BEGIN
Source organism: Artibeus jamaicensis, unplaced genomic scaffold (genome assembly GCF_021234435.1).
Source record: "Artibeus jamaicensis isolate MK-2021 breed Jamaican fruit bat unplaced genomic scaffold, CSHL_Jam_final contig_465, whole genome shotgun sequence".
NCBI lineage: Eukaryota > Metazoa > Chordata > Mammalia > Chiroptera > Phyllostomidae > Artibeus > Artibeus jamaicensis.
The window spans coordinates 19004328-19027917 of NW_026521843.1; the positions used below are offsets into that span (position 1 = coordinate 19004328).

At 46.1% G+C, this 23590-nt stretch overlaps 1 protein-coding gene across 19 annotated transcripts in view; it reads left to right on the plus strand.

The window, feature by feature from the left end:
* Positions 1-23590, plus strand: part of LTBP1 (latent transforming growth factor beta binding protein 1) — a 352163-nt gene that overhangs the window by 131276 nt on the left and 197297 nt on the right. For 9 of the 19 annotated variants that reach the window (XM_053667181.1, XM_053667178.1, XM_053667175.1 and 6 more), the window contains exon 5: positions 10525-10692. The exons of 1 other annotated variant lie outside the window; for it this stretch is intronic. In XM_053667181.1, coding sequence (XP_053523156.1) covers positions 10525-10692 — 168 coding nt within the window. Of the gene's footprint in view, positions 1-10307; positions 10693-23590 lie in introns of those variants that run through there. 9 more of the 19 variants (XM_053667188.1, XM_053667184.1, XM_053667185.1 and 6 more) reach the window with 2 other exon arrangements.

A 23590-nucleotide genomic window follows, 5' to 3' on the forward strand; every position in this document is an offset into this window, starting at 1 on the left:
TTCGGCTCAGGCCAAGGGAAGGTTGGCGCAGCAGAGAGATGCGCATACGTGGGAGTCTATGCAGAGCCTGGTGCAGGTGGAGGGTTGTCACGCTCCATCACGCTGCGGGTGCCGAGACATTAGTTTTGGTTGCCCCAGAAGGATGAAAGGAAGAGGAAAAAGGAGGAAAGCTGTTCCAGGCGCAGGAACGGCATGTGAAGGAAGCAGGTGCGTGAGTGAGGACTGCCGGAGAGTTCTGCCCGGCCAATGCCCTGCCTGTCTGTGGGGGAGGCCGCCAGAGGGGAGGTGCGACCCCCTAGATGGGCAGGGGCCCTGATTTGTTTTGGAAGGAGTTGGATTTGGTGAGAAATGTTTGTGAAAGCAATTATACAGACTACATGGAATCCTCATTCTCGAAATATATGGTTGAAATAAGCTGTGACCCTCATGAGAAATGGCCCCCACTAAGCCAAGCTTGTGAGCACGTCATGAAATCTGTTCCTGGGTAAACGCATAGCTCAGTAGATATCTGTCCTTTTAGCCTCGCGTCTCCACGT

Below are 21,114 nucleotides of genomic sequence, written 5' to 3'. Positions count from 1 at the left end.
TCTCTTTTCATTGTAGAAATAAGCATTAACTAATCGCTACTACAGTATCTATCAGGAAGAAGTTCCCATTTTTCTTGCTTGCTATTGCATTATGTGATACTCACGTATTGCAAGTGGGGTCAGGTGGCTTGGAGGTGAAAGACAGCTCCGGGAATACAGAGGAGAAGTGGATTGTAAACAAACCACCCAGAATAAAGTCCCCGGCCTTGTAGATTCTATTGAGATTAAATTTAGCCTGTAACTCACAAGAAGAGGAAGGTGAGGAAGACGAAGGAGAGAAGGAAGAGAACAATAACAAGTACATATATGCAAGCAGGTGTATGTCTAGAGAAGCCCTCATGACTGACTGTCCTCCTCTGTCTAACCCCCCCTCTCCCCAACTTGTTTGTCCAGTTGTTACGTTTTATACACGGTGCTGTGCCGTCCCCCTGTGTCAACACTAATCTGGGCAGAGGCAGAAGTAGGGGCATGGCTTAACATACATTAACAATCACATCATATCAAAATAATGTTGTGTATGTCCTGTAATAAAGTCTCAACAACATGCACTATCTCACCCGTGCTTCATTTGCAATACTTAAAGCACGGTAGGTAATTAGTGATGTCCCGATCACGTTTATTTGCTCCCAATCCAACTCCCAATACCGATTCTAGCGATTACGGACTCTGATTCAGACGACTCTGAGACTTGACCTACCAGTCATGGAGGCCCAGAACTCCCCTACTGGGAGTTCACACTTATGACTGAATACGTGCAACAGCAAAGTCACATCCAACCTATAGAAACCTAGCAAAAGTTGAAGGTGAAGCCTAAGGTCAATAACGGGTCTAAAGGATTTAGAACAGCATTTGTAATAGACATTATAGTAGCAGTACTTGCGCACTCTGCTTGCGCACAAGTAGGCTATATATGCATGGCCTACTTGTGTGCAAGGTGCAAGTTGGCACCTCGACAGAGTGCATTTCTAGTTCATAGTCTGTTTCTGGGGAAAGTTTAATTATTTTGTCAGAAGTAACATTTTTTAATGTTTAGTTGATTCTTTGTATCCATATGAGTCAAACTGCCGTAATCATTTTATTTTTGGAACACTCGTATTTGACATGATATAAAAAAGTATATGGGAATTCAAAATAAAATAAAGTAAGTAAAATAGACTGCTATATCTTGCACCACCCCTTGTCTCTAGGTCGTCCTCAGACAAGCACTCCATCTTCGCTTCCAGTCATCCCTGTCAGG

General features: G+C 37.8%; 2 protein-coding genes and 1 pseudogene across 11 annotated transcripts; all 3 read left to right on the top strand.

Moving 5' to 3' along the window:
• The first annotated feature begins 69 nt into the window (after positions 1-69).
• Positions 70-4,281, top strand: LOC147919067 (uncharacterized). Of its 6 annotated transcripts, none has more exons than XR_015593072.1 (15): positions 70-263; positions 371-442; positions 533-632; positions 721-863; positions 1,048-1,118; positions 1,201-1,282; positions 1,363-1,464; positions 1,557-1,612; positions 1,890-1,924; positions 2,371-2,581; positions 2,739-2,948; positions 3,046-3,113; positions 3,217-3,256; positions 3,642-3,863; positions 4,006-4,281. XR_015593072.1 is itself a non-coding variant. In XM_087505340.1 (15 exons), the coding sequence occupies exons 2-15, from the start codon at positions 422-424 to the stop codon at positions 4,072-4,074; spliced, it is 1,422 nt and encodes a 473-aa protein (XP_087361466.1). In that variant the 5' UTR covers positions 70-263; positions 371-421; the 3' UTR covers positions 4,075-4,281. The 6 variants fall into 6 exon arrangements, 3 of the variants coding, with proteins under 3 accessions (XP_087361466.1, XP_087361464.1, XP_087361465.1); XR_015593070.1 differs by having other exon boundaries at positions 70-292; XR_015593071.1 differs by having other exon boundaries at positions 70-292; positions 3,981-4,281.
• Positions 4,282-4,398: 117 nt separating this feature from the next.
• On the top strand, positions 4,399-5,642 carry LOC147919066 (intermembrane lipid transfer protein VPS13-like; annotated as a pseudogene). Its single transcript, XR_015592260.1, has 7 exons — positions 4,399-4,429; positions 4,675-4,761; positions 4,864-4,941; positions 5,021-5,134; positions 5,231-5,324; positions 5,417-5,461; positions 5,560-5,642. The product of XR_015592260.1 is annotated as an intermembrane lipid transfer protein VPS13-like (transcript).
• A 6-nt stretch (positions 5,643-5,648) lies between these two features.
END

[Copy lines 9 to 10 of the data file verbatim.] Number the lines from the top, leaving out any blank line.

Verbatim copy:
TTCGGCTCAGGCCAAGGGAAGGTTGGCGCAGCAGAGAGATGCGCATACGTGGGAGTCTATGCAGAGCCTGGTGCAGGTGGAGGGTTGTCACGCTCCATCACGCTGCGGGTGCCGAGACATTAGTTTTGGTTGCCCCAGAAGGATGAAAGGAAGAGGAAAAAGGAGGAAAGCTGTTCCAGGCGCAGGAACGGCATGTGAAGGAAGCAGGTGCGTGAGTGAGGACTGCCGGAGAGTTCTGCCCGGCCAATGCCCTGCCTGTCTGTGGGGGAGGCCGCCAGAGGGGAGGTGCGACCCCCTAGATGGGCAGGGGCCCTGATTTGTTTTGGAAGGAGTTGGATTTGGTGAGAAATGTTTGTGAAAGCAATTATACAGACTACATGGAATCCTCATTCTCGAAATATATGGTTGAAATAAGCTGTGACCCTCATGAGAAATGGCCCCCACTAAGCCAAGCTTGTGAGCACGTCATGAAATCTGTTCCTGGGTAAACGCATAGCTCAGTAGATATCTGTCCTTTTAGCCTCGCGTCTCCACGT

Below are 21,114 nucleotides of genomic sequence, written 5' to 3'. Positions count from 1 at the left end.